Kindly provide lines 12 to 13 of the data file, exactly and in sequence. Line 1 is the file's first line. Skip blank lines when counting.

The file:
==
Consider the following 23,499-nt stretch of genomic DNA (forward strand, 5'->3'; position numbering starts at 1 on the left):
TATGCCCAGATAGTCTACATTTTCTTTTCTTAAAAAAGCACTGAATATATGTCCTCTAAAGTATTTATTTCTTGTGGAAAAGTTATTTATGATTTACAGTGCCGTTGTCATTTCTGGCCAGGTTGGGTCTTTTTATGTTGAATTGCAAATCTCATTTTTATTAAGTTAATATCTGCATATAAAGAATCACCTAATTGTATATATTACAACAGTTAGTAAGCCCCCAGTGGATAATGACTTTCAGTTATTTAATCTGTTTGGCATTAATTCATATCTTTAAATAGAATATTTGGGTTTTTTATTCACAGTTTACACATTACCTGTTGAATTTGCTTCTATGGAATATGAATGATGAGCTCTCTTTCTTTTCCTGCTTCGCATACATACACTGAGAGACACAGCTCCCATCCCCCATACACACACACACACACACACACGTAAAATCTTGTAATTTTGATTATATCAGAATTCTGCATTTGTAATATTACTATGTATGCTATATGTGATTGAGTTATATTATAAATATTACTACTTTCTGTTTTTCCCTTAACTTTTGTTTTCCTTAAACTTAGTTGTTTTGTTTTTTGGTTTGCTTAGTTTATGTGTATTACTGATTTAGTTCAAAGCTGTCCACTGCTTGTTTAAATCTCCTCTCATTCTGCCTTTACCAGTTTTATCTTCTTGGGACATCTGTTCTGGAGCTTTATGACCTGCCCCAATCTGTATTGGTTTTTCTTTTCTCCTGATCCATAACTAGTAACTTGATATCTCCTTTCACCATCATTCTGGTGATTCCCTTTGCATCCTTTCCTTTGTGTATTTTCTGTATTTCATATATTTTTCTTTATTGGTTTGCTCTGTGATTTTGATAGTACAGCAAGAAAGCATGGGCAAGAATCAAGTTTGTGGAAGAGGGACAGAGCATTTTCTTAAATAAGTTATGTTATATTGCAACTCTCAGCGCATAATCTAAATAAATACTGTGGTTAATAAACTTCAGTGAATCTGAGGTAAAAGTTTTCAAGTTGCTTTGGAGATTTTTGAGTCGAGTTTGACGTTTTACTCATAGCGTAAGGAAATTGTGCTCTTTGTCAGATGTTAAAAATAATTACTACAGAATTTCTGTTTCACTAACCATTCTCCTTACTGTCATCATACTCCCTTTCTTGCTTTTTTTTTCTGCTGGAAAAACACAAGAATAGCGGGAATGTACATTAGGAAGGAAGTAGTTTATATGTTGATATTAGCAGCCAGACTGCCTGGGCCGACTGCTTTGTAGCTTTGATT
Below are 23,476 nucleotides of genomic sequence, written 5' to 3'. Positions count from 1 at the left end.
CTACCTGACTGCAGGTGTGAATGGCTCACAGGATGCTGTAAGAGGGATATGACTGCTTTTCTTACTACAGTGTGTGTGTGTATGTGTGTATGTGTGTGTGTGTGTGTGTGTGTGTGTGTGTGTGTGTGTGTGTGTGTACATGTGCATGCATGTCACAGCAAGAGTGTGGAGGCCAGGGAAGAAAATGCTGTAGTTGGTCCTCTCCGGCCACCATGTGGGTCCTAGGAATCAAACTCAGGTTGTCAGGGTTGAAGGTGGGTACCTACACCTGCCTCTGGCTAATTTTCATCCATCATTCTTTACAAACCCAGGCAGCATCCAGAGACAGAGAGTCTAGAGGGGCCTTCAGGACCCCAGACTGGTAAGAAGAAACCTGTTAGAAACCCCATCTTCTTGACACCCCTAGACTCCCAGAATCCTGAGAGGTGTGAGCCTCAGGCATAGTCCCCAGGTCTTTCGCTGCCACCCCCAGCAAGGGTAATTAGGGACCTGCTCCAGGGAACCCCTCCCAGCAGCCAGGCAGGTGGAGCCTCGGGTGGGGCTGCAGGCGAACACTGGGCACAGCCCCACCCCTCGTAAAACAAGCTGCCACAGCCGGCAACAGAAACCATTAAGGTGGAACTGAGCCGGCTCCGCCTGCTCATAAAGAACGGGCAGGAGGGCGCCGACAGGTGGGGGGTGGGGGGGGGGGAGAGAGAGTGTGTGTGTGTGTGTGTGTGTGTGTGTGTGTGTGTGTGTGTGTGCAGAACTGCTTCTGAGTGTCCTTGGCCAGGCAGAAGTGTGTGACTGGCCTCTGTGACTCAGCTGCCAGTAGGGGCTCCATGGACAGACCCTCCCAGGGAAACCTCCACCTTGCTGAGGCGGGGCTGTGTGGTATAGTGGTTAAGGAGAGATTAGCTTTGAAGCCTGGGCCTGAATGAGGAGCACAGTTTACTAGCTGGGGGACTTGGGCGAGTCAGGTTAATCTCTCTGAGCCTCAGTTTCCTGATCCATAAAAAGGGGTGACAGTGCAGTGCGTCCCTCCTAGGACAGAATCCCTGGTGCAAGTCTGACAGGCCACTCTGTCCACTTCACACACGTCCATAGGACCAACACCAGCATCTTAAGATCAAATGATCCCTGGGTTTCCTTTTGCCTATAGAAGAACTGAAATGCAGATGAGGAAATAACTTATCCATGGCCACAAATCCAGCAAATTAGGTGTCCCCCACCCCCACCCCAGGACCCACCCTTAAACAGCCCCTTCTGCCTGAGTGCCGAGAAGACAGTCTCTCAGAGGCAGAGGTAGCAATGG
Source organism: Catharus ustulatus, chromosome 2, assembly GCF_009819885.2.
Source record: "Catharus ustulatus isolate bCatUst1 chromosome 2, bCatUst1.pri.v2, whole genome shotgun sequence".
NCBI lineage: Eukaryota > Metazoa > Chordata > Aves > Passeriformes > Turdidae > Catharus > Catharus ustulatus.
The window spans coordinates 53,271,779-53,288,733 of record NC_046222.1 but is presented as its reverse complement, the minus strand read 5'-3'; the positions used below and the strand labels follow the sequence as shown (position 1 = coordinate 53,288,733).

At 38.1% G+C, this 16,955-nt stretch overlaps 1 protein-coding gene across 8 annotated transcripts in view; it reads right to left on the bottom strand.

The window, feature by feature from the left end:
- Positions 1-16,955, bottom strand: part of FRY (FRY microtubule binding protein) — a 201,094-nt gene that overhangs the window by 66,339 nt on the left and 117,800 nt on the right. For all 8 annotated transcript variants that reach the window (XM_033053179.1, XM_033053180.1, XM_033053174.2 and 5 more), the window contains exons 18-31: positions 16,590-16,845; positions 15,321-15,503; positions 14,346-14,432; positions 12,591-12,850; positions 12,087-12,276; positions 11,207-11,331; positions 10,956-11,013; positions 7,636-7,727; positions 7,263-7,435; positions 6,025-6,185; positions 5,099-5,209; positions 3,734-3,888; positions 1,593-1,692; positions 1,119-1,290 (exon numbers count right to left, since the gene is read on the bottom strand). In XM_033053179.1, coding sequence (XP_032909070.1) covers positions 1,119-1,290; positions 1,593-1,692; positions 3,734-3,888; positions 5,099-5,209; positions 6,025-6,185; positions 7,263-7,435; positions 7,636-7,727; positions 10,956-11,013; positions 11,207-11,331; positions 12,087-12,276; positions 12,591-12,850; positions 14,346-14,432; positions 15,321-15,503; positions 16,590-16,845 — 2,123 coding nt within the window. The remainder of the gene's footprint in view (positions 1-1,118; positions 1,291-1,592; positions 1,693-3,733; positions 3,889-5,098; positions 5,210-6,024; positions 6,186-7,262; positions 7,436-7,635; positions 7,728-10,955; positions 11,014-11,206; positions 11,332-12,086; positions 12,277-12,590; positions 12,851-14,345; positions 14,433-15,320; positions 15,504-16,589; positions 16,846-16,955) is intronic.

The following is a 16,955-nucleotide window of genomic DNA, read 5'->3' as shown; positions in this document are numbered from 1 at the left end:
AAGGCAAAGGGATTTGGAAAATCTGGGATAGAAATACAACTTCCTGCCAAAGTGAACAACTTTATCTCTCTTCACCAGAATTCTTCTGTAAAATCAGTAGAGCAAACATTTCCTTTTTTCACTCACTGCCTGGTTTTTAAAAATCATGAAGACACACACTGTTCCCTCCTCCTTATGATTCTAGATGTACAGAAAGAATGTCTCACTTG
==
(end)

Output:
The following is a 16,955-nucleotide window of genomic DNA, read 5'->3' as shown; positions in this document are numbered from 1 at the left end:
AAGGCAAAGGGATTTGGAAAATCTGGGATAGAAATACAACTTCCTGCCAAAGTGAACAACTTTATCTCTCTTCACCAGAATTCTTCTGTAAAATCAGTAGAGCAAACATTTCCTTTTTTCACTCACTGCCTGGTTTTTAAAAATCATGAAGACACACACTGTTCCCTCCTCCTTATGATTCTAGATGTACAGAAAGAATGTCTCACTTG